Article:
The Australian Defence Force Ensign is similar to the British Joint Services Flag, but little information has been publicly released about it. Presumably the reason it is called an ensign is because in Australia, with most government flags based on British ensigns, the term 'ensign' has become associated with flags flown by government services on land as well as those worn by vessels and aircraft. Both the original Proclamation and Rules for this flag were made on 12 April 2000 under the Flags Act 1953 and were published together in Special Gazette S190 dated 14 April 2000. Both were automatically repealed on 1 October 2006. They can be found in Gazette GN16, 26 April 2000 which can be selected from the list at 
Jeff Thomson, 27 November 2019

Minister for Defence

According to Album 2000 [pay00], the Minister for Defence uses the joint services flag with proportions 2:3 as a car flag.
Željko Heimer, 5 February 2001

The RAAF Manual of Ceremonial, AAP 5135.002, which is downloadable at this Air Cadet Corps site, shows a vertical triband, 1:2, dark blue with a modern-style gold anchor, red with crossed swords, and light blue with the wedge-tailed eagle from the RAAF badge, also in gold. The footnote says this is used only as a car flag.
Joe McMillan, 22 November 2003

The RAAF Manual of Ceremonial probably includes a misinterpretation of the official specification. Note that the Army Ceremonial Manual (PDF) describes this flag as having the "Joint Service Emblem", in singular; in other words, the minister (and the minister assisting the minister) fly the so-called Australian Defence Force Ensign. Also, the Army Ceremonial Manual does not restrict its use to just car flags.
Miles Li, 10 November 2007

Joint Command Rank Flags

These flags come in two sizes: 90cm by 180cm, and (as car flags) 15cm by 23cm.
Miles Li, 6 November 2007

Chief of Defence Force

[Chief of Defence Force flag] image by Miles Li, 6 Nov 2007

According to Album 2000, the Chief of Defence Force's flag is a horizontally striped joint services flag with four five pointed stars in the bottom stripe.
Željko Heimer, 5 February 2001

This flag is flown with the Chief of Navy, Chief of Army and Chief of Air Force flags outside the Department of Defence in Canberra almost daily.
Miles Li, 27 February 2002

The RAAF Manual of Ceremonial, AAP 5135.002, which is downloadable at this Air Cadet Corps site, shows this flag for the Chief of Defence Force, but with the word "AUSTRALIA" below the boomerang in the badge. The footnote says this can be used as a car flag or as a masthead flag flown on "RAAF establishments, joint service lodger units or at the parade area to mark the appointment of the reviewing officer".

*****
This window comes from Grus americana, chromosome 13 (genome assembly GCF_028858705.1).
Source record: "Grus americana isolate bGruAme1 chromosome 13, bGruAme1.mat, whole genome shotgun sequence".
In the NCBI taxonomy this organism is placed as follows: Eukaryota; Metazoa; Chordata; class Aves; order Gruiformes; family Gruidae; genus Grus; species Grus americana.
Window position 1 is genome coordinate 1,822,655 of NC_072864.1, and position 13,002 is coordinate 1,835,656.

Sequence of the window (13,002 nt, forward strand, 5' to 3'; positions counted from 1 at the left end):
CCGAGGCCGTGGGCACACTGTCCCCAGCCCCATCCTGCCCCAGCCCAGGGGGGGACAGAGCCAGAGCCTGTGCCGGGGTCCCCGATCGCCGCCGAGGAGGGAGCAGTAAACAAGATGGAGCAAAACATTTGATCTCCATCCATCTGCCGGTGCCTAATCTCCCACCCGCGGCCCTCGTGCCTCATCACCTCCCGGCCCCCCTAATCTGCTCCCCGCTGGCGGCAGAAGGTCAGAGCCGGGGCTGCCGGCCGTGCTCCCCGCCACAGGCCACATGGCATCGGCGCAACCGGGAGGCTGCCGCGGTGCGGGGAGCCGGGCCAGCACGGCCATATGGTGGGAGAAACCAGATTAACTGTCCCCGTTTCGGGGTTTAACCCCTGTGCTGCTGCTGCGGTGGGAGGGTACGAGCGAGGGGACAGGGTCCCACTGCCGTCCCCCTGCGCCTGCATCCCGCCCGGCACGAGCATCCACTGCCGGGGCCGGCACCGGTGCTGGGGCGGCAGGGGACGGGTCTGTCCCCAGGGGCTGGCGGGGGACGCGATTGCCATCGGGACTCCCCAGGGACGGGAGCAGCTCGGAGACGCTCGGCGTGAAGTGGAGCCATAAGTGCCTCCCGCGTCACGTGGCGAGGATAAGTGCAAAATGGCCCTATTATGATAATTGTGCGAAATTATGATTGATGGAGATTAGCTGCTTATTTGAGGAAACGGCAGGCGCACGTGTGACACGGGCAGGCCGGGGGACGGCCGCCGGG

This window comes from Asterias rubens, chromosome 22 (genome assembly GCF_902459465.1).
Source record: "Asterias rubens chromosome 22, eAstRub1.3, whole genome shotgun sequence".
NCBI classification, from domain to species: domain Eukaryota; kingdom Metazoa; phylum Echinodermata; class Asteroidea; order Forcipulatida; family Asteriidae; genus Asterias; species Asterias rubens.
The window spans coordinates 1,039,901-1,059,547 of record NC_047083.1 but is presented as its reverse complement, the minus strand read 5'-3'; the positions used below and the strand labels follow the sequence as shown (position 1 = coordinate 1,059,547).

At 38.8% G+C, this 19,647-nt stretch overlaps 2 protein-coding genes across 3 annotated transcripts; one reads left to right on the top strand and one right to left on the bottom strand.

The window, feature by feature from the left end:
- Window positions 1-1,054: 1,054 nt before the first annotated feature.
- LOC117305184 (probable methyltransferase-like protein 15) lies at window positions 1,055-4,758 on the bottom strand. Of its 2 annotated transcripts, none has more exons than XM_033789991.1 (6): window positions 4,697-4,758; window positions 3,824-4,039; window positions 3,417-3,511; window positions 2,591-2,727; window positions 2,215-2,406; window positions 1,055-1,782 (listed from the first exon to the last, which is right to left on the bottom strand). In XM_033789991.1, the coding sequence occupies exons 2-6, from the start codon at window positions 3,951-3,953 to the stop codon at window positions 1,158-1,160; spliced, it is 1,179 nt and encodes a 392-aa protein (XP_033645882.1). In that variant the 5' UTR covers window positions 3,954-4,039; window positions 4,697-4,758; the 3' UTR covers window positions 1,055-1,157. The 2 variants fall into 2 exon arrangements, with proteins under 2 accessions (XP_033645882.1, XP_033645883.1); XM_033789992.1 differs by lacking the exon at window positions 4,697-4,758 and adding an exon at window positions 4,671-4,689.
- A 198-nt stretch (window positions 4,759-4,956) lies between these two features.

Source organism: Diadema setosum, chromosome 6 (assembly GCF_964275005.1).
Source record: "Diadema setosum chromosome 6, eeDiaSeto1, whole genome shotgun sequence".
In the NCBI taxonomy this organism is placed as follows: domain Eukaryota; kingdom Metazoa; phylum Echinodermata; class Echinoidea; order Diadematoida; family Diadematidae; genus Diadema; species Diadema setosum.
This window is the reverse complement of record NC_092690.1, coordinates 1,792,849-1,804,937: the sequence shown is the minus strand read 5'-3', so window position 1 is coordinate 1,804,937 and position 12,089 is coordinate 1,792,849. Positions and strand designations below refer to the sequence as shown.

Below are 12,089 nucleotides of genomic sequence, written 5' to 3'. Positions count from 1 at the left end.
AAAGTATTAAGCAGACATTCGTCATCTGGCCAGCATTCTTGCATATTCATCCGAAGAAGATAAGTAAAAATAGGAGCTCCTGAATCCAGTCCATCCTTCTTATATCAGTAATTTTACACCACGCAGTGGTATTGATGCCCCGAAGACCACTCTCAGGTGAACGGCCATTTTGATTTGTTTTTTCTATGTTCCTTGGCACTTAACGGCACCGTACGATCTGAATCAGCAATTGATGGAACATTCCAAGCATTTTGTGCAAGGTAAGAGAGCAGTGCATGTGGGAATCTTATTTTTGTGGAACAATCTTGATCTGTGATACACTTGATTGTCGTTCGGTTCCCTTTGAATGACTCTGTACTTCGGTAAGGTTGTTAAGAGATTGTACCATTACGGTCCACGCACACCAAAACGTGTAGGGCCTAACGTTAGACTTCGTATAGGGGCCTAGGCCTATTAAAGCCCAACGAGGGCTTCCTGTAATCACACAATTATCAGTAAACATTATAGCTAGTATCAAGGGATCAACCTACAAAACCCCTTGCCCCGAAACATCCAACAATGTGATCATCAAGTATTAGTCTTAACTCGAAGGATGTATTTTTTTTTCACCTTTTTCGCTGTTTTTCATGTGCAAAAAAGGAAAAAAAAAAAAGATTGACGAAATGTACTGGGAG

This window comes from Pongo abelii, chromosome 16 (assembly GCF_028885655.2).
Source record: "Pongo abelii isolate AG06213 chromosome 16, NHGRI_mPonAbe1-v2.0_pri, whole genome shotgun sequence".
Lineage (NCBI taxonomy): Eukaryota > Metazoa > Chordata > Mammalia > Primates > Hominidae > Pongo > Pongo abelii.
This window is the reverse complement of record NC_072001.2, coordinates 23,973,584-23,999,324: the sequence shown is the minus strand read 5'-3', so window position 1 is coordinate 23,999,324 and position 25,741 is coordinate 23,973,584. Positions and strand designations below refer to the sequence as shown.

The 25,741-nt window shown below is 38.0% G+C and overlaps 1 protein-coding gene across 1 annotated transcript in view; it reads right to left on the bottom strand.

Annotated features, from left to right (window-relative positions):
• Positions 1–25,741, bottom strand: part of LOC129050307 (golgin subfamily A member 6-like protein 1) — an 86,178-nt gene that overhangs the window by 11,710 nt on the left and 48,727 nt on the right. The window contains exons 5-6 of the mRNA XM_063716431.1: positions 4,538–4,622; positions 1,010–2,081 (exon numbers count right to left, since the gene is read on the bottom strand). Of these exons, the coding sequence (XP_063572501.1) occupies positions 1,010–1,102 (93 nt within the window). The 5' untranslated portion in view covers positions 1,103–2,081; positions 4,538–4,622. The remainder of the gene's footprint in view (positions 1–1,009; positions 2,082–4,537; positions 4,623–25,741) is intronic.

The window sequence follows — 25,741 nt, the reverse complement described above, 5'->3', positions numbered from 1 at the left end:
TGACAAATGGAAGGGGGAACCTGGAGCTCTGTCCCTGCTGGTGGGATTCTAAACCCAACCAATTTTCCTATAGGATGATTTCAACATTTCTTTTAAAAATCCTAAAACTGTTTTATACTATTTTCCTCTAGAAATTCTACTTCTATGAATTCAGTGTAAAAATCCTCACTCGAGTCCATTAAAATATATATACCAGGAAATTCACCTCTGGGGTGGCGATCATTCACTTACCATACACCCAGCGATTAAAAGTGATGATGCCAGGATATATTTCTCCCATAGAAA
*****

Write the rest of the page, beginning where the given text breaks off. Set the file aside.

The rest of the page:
Joe McMillan, 22 November 2003

The Army Ceremonial Manual (PDF) says that the lettering mentioned by the RAAD Manual of Ceremonial (golden capital sans-serif letters "AUSTRALIA") is included only when the flag (whether in full-size or as a car flag) is flown outside Australia.
Miles Li, 10 November 2007

Vice Chief of Defence Force

[Flag of Vice Chief of Defence Force] image by Miles Li, 6 Nov 2007

This flag [the joint services flag with three gold stars beneath the emblem] is used by the Vice Chief of Defence Force.
(Source: Australian Army Ceremonial Manual, Volume 1, Annex E to Chapter 22, available as a PDF file.)
Miles Li, 6 November 2007

Vice Chief of Defence Force if of four star rank

[Flag of Vice Chief of Defence Force if of 4 star rank] image by Miles Li, 7 Oct 2005

In October 2005, Miles Li reported that this flag [the joint services flag with four gold stars beneath the emblem] is used by the Vice Chief of the Defence Force if they are of 4 star rank. On 6 November 2007, he stated that the image is not the correct flag, noting that at the moment there is only one active four-star officer for the Australian Defence Force — the Chief of the Defence Force. Željko Heimer asks whether the flag used depends on whether the Vice Chief has 3 or 4 star rank.

Joint Commander 2 Stars

[Flag of Joint Commander 2 Stars] image by Miles Li, 6 Nov 2007

This flag [the joint services flag with two gold stars beneath the emblem] is used only by major generals (army) commanding joint services institutions; it is currently used by Commander, Australian Defence College.
Miles Li, 8 November 2004

Joint Commander 1 Star

[Flag of Joint Commander 2 Stars] image by Miles Li, 6 Nov 2007

This flag [the joint services flag with a gold star beneath the emblem] is flown only by Army Brigadiers holding joint appointments and not otherwise entitled to fly another flag.
Miles Li, 6 November 2007